There may be some truth to the long-held belief that whorls can indicate the temperament of horses, the findings of fresh research in Brazil suggest.
Little is known about the biological events that potentially drive this association, Diogo Felipe Pereira de Assis Lima and his fellow researchers reported in the journal Animals.
The study team, with the Federal University of Bahia and the São Paulo State University Franca Campus, set out to identify the main genomic regions that influence whorl traits in livestock, using horses as a model.
The researchers performed a genome-wide association analysis to identify chromosome regions and candidate genes associated with hair whorl traits.
Data from 342 Quarter Horses genotyped for about 53,000 single nucleotide polymorphisms (SNPs) were used in an association study using a single-step procedure. An SNP is a variation at a single position in a DNA sequence among individuals.
Genomic regions associated with hair whorl traits in horses were successfully identified, they reported. In these regions, many genes related to hair follicle growth were investigated, with evidence indicating they influenced whorl-related traits.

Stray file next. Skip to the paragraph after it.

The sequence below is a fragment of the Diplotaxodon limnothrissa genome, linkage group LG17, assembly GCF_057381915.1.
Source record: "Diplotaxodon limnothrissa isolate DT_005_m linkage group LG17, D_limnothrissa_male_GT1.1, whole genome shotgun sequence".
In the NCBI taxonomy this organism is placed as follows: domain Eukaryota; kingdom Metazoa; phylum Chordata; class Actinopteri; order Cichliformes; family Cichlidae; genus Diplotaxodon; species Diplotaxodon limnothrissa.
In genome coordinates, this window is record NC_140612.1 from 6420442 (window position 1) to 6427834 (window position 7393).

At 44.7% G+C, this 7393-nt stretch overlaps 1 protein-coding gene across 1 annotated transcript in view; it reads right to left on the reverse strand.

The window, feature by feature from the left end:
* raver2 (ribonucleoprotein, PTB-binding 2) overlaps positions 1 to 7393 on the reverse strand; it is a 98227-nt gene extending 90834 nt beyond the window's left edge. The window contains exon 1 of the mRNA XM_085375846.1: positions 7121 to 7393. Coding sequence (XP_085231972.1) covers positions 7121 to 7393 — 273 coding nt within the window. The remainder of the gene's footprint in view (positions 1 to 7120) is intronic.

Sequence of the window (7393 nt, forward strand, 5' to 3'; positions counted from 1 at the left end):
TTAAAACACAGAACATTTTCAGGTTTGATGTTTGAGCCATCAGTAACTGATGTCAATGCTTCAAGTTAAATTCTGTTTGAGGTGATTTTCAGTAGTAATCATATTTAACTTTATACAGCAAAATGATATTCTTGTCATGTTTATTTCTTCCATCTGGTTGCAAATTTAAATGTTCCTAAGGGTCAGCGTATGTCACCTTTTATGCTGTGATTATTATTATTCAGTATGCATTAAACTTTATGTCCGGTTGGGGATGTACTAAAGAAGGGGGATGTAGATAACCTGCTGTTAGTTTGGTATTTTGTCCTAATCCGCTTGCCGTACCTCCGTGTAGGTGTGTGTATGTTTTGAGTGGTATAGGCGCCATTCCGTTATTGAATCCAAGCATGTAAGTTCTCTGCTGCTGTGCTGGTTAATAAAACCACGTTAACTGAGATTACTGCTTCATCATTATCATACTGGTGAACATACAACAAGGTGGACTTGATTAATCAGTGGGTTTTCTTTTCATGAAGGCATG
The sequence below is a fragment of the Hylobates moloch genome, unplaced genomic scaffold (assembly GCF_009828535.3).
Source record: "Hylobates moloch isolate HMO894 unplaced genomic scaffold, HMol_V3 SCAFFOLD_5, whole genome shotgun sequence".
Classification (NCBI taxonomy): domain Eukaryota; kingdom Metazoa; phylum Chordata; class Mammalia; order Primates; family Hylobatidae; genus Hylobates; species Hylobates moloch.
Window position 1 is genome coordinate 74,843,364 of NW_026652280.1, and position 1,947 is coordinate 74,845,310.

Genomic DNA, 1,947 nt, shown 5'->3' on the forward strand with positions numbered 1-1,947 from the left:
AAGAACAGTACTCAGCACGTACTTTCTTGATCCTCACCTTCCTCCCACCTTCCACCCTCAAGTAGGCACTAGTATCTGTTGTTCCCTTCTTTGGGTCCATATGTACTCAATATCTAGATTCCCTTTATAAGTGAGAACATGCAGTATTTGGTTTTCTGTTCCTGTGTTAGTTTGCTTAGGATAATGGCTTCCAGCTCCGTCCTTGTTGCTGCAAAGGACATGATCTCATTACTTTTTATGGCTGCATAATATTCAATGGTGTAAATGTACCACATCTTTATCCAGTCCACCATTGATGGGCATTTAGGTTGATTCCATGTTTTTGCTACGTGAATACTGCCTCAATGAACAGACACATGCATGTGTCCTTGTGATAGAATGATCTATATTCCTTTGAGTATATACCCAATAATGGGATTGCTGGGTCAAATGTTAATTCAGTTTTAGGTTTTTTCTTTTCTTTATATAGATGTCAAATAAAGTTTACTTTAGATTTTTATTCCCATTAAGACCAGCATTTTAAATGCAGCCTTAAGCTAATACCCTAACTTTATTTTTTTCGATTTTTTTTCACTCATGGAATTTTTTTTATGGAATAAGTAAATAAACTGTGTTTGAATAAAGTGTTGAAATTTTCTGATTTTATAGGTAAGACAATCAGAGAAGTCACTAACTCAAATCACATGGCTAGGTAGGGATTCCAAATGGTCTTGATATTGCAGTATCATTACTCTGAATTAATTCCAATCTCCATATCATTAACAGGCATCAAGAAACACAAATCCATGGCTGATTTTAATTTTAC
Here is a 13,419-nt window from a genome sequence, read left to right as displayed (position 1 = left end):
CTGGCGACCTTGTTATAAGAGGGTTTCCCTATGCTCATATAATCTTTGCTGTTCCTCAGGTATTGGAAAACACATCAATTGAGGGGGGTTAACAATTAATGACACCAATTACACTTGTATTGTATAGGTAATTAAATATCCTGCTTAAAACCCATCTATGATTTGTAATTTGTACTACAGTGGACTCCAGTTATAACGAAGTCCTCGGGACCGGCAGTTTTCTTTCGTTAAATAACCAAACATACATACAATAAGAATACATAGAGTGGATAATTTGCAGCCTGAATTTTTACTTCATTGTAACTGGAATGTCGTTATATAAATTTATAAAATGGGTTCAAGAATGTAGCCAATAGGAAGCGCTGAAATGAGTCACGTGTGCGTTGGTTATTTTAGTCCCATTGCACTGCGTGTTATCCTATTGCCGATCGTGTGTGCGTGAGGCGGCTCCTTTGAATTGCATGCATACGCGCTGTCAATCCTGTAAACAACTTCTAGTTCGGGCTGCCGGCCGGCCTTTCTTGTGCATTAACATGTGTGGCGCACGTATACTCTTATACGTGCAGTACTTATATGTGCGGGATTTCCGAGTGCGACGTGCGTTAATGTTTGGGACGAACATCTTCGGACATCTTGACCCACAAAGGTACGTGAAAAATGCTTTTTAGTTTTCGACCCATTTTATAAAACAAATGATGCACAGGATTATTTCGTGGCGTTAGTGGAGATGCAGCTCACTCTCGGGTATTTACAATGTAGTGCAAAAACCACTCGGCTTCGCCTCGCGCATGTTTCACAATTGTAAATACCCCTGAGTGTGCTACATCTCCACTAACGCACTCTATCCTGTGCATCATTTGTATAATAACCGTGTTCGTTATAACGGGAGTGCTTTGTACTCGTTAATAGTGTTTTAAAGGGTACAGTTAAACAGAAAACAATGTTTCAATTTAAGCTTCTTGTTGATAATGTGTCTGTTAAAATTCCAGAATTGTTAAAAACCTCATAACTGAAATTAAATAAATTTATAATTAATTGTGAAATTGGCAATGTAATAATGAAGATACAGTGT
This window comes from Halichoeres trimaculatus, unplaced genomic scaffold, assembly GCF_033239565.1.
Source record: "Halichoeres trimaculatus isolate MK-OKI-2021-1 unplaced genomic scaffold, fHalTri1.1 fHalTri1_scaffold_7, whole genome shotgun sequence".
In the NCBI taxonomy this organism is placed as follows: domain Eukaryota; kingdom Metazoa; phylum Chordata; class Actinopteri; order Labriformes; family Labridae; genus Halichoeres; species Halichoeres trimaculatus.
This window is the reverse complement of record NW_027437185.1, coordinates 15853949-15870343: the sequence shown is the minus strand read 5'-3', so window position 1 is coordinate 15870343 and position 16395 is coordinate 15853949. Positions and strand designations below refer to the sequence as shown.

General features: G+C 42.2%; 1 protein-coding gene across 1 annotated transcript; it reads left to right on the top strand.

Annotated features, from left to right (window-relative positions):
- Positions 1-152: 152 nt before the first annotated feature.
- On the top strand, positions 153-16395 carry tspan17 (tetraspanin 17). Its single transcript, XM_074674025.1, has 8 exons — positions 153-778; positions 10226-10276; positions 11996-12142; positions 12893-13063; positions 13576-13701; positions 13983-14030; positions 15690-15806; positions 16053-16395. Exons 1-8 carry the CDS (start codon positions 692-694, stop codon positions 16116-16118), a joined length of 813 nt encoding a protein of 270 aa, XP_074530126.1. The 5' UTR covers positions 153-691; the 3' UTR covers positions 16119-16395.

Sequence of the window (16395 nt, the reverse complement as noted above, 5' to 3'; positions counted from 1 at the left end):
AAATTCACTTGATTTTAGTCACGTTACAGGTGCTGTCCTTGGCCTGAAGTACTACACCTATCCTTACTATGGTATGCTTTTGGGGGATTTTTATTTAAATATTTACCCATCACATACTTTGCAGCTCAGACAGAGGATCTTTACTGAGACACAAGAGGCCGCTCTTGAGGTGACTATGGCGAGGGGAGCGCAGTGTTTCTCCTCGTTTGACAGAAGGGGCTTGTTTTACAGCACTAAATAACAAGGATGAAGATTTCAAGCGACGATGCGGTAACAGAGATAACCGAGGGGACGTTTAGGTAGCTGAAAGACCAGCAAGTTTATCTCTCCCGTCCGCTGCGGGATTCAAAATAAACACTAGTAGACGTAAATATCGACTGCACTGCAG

“Curiously, some of these genes also have known neurological and behavioral functions,” the study team reported.
This, they said, is the first indication of genetic–biological support of the association between hair whorls and temperament in animals, providing a plausible explanation for hair whorl position as an indicator of behavior.
The study team comprised Diogo Felipe Pereira de Assis Lima, Valdecy Aparecida Rocha da Cruz, Raphael Bermal Costa and Gregório Miguel Ferreira de Camargo, all with the Federal University of Bahia; and Guilherme Luís Pereira and Rogério Abdallah, with São Paulo State University Franca Campus
Lima, D.F.P.d.A.; da Cruz, V.A.R.; Pereira, G.L.; Curi, R.A.; Costa, R.B.; de Camargo, G.M.F. Genomic Regions Associated with the Position and Number of Hair Whorls in Horses. Animals 2021, 11, 2925. https://doi.org/10.3390/ani11102925